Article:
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TAIWAN FUN MAGAZINE,
An He Rd., sec. 2, Taipei City
Artful Zen Cuisine at Shintori
By Ken Lin Translated by Cheryl
ancient Japan, Zen masters fasted during meditation. Afterwards,
they ate a simple meal consisting of three courses and
a bowl of soup. The emphasis was on nature and serene
settings that augmented spiritual contemplation. In modern
Japan, the essence of the Zen-style repast gave birth
to a unique cuisine and dining atmosphere, which quickly
caught on in that country and the rest of the world.
Bamboo, synonymous with tranquility, fills
the interiors of Shintori Restaurant. Meandering streams and
arched bridges create the sensation of "old Toky."
Dining rooms are pristine and private with frosted glass windows,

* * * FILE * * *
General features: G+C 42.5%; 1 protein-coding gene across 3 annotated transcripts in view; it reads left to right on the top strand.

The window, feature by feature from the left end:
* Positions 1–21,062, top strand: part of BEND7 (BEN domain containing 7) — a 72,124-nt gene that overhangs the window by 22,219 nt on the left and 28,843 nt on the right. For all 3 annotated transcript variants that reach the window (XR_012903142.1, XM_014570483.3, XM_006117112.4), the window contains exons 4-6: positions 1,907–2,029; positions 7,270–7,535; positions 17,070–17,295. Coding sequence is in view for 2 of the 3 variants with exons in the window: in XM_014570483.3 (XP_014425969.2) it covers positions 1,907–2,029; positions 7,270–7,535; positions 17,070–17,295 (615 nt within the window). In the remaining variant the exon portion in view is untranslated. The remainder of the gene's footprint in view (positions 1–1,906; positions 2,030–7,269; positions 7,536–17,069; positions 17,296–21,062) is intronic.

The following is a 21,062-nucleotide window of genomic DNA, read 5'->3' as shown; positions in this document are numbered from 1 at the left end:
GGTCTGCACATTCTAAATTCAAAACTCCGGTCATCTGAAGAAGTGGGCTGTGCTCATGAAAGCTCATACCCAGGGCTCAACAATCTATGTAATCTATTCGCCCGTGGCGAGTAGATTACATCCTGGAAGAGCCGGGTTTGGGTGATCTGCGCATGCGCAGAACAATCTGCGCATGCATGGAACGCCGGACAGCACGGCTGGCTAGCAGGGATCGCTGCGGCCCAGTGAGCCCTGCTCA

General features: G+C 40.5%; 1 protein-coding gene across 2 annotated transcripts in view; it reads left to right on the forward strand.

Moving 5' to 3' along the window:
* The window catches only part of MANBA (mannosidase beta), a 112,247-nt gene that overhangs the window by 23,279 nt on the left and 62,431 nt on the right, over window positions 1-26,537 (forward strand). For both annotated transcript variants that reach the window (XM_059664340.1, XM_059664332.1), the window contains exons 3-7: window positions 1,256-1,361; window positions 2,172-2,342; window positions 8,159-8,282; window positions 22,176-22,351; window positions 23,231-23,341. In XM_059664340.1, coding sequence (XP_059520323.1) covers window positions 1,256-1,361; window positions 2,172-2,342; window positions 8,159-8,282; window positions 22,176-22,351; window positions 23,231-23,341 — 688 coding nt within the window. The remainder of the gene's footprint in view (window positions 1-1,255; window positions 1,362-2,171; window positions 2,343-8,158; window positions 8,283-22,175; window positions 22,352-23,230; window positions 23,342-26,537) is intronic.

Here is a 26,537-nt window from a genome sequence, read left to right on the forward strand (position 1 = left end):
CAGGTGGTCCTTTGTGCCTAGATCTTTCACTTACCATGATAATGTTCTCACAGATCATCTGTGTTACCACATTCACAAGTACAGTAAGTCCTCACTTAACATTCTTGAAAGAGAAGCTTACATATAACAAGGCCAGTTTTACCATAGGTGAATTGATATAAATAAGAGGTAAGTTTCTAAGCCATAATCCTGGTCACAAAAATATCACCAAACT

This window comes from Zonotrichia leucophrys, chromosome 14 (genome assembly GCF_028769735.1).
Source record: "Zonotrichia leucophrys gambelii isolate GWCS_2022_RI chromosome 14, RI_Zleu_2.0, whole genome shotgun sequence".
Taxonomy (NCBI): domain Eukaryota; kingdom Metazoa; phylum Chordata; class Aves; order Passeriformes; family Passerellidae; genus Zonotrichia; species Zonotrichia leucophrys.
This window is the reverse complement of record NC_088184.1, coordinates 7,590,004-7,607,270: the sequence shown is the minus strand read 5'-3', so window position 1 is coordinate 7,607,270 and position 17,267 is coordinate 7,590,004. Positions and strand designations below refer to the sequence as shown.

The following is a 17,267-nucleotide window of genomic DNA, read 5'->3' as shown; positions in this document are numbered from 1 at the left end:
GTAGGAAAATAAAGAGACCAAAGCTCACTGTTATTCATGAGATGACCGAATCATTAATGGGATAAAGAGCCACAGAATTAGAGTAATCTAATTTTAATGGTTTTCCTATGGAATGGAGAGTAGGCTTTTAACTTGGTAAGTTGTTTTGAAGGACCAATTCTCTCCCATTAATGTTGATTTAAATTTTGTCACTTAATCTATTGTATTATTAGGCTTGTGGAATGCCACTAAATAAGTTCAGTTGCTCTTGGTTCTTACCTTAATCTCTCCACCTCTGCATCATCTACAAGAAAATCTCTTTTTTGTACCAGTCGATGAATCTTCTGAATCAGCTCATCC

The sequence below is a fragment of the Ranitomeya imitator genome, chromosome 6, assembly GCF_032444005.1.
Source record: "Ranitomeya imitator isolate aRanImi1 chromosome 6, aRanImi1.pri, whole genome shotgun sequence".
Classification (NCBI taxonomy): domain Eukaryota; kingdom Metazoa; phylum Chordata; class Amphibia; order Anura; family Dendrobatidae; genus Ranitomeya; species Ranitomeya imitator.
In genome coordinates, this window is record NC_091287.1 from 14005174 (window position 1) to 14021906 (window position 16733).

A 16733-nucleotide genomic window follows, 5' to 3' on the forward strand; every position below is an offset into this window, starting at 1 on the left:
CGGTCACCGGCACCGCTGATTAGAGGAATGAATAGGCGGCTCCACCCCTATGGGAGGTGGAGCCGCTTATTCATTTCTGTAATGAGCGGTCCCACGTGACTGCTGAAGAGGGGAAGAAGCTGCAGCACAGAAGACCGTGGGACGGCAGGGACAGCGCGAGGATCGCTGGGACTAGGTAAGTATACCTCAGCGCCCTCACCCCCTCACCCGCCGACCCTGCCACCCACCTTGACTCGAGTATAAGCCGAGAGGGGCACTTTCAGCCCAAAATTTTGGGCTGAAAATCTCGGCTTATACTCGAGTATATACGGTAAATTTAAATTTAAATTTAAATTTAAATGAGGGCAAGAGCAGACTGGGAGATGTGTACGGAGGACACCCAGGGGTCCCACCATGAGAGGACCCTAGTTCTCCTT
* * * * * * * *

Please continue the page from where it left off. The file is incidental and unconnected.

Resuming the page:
and the use of gold and black in the decor combined with delicate
utensils add refinement.
menu includes much more than simple dishes and soup though.
Actually, it is very extensive with so many offerings
that it might be hard to decide what to order. Set meals,
including an appetizer, soup, sashimi, boiled dish, fried
dish, grilled dish, main course and dessert, are definitely
Business set lunches are available from NT$690
to NT$1,380. The sashimi set (NT$690) and the Zen Japanese
set (NT$780) are popular choices. Other sets are named after
three of Japan's most famous kilns (Kyomizu, Karatsu and Kasama),
and range in price from NT$1,880 to NT$2,880.
dishes include Organic Vegetable and Fruit Sushi, Aloe
Sushi and Wild Yam Sushi, are all artfully served on rectangular
plates. The cold Noodles with Wild Yam presents potato
strips atop a bed of lotus petals and bamboo leaves. The
Wrapped Fish melts in your mouth, and is accompanied by
wild yam and lotus seeds. The crispy fried Filet of Sole
is fresh from the sea, and the grilled beef dishes are
made with top quality U.S. sirloin.
I was impressed with everything I tried, and
I was captivated by the Zen appeal. Shintori is an excellent
alternative to Taipei's traditional Japanese restaurants.